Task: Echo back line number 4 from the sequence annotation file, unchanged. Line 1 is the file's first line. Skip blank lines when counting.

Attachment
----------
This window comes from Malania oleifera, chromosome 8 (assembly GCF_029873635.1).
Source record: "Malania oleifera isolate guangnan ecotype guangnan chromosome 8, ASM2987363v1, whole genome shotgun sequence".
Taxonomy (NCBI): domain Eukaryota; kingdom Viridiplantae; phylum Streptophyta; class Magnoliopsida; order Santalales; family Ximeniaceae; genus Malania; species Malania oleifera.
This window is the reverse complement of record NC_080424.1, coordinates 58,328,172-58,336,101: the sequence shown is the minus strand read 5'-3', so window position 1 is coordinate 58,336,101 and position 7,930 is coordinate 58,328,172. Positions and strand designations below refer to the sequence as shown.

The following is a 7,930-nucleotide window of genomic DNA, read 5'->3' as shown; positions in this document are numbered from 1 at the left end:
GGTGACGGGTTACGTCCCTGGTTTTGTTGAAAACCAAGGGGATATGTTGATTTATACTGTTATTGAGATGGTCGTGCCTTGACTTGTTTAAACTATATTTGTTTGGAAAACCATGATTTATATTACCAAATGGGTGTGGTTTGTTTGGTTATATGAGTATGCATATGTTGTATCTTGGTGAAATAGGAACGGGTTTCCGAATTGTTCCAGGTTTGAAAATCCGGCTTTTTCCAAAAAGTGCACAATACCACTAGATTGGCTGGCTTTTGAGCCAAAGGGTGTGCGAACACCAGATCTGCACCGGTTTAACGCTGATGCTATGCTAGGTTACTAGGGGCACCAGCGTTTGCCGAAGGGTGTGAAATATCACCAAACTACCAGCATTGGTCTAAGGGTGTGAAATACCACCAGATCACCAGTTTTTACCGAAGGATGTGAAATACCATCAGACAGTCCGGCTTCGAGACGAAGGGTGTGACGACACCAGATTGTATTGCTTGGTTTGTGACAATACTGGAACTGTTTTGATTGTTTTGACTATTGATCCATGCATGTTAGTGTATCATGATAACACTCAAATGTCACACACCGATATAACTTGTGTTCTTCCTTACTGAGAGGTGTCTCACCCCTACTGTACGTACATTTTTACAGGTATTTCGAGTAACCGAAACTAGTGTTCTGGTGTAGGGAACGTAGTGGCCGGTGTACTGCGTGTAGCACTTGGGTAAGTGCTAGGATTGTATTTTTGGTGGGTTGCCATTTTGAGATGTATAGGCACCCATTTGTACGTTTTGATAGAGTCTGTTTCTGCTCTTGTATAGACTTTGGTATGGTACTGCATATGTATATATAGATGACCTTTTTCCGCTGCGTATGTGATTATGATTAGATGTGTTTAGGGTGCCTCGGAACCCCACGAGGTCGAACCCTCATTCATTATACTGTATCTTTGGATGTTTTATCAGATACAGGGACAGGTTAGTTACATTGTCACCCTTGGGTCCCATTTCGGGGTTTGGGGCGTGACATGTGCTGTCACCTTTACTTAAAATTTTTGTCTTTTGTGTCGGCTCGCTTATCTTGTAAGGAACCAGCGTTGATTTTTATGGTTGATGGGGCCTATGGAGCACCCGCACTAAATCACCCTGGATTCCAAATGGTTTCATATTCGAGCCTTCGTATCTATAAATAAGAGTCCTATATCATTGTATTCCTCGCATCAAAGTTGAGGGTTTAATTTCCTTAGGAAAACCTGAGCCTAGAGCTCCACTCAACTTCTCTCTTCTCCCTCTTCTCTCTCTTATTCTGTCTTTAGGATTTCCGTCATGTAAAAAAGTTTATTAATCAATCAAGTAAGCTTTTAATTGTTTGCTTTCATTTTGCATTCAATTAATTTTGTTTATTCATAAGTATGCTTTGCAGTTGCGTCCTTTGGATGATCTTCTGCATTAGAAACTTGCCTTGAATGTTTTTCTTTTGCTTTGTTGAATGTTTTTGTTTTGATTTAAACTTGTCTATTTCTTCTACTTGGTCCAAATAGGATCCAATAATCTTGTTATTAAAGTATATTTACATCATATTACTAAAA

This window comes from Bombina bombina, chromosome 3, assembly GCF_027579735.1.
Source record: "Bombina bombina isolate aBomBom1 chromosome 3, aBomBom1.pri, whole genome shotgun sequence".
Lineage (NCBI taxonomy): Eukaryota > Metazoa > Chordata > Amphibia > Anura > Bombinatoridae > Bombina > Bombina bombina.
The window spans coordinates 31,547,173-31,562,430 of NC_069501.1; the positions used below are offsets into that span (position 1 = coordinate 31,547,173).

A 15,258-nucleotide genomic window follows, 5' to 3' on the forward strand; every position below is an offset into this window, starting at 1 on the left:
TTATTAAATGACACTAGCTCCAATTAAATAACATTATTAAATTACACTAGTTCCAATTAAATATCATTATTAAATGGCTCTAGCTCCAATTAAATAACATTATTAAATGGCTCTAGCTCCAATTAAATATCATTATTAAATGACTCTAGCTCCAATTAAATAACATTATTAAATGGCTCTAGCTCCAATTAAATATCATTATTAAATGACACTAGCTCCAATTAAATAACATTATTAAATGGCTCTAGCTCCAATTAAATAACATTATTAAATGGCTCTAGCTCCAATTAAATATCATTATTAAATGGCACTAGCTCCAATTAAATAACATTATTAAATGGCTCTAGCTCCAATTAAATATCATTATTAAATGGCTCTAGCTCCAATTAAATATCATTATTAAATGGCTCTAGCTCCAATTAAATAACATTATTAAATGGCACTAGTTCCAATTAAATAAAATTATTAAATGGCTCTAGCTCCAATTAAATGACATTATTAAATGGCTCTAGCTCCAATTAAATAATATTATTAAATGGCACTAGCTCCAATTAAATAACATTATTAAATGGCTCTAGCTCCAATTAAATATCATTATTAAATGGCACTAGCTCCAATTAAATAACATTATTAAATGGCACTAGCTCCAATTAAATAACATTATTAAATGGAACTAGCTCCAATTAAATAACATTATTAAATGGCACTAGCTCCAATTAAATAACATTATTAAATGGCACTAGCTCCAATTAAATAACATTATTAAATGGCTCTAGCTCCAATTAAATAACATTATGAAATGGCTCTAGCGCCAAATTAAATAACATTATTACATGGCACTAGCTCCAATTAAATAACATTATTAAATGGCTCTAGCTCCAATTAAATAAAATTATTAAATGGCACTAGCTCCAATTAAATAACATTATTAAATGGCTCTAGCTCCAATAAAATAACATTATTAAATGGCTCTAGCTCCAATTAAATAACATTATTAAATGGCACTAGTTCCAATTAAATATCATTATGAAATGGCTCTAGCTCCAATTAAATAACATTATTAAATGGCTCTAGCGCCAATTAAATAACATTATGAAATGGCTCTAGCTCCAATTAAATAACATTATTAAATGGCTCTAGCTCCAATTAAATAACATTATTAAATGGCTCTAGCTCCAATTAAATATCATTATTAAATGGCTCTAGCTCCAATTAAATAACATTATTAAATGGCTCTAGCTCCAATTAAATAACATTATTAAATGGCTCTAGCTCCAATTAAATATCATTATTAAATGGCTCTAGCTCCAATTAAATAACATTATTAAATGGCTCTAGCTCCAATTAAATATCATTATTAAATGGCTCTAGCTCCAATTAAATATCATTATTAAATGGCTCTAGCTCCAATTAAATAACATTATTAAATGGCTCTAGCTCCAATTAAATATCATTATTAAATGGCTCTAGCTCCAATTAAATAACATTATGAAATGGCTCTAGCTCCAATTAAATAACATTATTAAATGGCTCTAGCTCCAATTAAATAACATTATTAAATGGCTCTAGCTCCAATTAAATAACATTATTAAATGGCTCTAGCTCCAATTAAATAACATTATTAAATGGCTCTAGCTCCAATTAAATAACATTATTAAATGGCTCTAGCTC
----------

This window is the reverse complement of record NC_080424.1, coordinates 58,328,172-58,336,101: the sequence shown is the minus strand read 5'-3', so window position 1 is coordinate 58,336,101 and position 7,930 is coordinate 58,328,172. Positions and strand designations below refer to the sequence as shown.